Follow the pipeline right-of-way right trail up to the Coquitlam River the trail turn right through forest and fish channels along the Coquitlam River to a pedestrian bridge that crosses the Coquitlam River into Port Coquitlam (actually the last 250 metres of trail was also in Port Coquitlam). The Coquitlam portions of the trail on the east side of the river will be described as part of the PoCo Trail in Port Coquitlam.

Distances: (Note: the TCT km markers start at 0 at the Tri-City TCT Pavilion in Coquitlam Centre Park and goes to 18 km at the TCT Pavilition in Pitt Meadows at the Harris Rd. Parking area on the South Alouette River Dike. Also, it starts at 0 on at the Burnaby Mt. Pavilion and finishes at 15.6 km at the Tri-City Pavilion)

Coquitlam River to Coast Meridian Road

Starting at the Patricia St. Pedestrian Bridge

Bridge over the Coquitlam River, loop under the bridge to Coquitlam River Park and proceeding north upriver. Follow this forested path along the Coquitlam River and fish channels to Shaughnessy Street. Cross the street and continue through a dense mature forest, a continuation of Coquitlam River Park, to the corner of Oxford Street and Lincoln Avenue. Follow Lincoln Avenue on the south shoulder path eastward to Wellington Park. Take a path on the right through this mature forested park proceeding diagonally towards the corner of Wellington Street and Patricia Avenue. Follow Patricia Avenue eastward on a path to Coast Meridian Road. Cross the road to join Hyde Creek Trail.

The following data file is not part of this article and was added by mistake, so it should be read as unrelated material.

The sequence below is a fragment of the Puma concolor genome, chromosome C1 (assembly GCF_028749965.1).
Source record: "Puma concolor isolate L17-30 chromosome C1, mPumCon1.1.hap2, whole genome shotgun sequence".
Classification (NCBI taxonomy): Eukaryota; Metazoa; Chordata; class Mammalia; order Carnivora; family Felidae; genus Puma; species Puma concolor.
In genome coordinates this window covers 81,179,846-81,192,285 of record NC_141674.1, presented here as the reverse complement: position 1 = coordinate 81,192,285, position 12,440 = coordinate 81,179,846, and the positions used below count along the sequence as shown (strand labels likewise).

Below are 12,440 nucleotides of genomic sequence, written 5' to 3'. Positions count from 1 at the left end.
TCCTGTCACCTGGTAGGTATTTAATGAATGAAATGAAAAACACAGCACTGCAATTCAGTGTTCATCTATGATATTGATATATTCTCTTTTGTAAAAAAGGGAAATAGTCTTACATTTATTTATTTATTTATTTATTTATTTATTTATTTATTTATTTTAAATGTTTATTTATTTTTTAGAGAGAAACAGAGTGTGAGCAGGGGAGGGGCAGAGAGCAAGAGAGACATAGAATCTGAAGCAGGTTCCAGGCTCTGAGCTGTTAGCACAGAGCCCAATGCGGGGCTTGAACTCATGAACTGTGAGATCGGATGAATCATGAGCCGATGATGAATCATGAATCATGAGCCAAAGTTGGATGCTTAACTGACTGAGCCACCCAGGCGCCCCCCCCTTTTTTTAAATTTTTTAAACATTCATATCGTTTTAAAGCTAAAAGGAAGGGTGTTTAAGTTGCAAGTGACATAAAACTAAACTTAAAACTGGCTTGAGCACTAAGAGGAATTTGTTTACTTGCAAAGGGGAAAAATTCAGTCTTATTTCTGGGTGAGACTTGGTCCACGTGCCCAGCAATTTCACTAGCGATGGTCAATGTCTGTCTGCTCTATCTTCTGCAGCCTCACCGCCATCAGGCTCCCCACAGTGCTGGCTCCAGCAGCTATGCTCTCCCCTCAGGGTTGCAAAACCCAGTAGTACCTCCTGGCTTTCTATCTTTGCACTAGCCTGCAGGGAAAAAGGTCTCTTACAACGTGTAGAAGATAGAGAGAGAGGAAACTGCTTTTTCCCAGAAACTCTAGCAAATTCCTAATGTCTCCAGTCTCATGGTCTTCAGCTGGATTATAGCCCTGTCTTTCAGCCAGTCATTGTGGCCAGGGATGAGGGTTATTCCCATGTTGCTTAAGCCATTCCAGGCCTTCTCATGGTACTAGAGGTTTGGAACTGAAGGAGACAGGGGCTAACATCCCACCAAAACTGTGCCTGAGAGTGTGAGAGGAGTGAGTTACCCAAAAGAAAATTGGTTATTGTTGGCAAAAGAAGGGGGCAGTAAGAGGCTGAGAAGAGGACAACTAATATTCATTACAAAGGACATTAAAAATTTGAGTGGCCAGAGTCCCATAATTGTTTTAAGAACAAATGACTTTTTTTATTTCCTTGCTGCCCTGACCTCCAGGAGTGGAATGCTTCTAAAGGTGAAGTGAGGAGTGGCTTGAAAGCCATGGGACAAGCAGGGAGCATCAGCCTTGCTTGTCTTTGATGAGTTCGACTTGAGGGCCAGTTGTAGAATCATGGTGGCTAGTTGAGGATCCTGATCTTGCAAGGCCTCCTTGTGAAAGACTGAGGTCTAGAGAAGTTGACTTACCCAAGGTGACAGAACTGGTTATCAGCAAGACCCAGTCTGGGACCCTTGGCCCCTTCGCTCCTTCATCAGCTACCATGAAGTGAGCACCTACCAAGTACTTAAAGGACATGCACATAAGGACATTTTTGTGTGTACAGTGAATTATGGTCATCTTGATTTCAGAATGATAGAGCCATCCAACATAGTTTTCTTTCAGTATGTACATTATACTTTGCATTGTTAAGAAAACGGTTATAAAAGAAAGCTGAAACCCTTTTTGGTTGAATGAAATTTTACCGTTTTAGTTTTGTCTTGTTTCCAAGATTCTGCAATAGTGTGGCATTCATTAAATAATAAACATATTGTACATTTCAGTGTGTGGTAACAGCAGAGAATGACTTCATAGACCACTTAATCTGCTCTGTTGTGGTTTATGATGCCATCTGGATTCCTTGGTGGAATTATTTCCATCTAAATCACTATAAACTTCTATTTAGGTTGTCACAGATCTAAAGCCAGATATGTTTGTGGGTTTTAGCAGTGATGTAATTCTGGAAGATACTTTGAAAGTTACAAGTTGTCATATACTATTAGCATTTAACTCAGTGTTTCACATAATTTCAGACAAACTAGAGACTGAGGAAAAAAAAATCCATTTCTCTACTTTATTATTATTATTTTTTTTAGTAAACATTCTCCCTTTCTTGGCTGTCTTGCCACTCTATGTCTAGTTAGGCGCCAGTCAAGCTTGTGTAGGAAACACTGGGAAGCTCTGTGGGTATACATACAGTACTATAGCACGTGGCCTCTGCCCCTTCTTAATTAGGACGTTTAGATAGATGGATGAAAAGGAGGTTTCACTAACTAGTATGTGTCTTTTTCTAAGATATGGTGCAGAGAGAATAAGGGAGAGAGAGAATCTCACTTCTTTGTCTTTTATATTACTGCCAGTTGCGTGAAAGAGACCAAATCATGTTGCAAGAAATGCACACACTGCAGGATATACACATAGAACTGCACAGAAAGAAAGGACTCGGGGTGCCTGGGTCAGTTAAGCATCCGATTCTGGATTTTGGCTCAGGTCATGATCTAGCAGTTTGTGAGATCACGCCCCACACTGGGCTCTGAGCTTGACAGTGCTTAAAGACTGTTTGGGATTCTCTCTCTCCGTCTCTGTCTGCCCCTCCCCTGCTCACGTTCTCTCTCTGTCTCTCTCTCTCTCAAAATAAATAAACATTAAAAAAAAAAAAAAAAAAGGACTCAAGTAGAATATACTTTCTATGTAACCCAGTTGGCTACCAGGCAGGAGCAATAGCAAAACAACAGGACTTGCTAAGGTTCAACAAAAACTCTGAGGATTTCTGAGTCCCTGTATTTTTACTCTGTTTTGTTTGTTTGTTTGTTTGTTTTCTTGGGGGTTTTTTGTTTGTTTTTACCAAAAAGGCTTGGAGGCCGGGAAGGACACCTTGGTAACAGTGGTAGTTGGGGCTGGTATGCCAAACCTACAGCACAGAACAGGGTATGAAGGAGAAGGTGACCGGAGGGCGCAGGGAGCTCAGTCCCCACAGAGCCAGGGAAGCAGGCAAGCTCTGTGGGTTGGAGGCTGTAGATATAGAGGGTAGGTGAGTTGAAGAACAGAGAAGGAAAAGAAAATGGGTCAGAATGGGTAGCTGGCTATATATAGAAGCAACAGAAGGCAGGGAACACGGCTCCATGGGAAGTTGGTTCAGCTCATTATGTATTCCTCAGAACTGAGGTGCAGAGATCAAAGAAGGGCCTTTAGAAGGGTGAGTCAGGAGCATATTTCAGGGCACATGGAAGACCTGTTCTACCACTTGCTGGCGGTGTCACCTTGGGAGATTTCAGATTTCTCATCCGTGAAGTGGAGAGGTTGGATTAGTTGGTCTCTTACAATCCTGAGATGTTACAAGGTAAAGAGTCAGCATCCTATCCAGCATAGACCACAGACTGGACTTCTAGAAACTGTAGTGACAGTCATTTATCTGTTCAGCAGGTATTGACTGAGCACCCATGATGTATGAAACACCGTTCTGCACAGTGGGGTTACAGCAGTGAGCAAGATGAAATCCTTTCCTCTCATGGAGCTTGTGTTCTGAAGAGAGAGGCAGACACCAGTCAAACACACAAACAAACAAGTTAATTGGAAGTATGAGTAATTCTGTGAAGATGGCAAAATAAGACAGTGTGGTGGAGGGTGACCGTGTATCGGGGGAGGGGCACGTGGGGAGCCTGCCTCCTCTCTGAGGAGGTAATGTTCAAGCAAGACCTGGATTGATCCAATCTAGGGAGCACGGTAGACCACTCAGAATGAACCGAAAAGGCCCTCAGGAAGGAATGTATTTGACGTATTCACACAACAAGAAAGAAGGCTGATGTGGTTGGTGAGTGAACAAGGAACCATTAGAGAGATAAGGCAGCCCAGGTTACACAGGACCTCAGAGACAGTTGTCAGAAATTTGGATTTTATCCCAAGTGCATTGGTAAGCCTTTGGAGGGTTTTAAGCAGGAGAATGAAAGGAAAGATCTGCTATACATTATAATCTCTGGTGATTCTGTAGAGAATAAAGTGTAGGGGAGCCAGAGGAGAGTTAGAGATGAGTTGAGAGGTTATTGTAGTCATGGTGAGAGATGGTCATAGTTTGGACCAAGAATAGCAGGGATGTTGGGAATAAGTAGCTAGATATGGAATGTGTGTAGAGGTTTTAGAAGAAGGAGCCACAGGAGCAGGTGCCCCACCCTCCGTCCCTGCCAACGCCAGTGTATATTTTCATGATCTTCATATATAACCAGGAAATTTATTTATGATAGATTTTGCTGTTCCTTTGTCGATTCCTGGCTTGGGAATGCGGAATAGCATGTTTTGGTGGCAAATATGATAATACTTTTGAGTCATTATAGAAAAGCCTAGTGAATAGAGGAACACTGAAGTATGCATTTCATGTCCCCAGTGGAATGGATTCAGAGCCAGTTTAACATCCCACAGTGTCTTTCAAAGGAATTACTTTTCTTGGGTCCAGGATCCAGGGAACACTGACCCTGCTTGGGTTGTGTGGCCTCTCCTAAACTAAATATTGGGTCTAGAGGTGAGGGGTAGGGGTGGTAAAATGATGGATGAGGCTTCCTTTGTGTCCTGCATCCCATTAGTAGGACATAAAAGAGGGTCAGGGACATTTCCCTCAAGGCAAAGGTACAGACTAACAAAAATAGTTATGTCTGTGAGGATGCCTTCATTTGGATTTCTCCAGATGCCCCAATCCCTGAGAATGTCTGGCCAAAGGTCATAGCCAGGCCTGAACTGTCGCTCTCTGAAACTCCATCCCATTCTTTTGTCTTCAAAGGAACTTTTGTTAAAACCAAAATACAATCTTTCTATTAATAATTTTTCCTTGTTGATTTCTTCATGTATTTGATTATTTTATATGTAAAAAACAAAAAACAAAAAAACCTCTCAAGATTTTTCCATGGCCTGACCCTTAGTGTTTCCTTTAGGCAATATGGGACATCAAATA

Hyde Creek Section

At Coast Meridian and Patricia, follow the Hyde Creek Trail past a majorFish Hatchery (worth a visit) and the Hyde Creek Community Centre. Public Facilities can be found here. This is home of Terry Fox and a dedicated monument at the flag is the staging site of the yearly Terry Fox runs in September. Continue on the Hyde Creek Trail to Cedar Drive. Treat yourself to an extraordinary sight along Hyde Creek when the salmon are spawning in November. The dry creek reverts back to a flowing creek teeming with spawning salmon. Just before Cedar Drive turn left over a bridge to continue on the west side of Hyde Creek to the corner of Victoria Drive and Cedar Drive and aim for the south dike of the DeBoville Slough. A side trip to Minnekhada Regional Park can be made at this point by following the north dike of the slough. This park is well known in the area for its well-preserved hunting lodge and wild bird sanctuary.

DeBoville Slough and Pitt River Dikes

Follow these dikes to the Pitt River Bridge and proceed east on the north pathway of the bridge.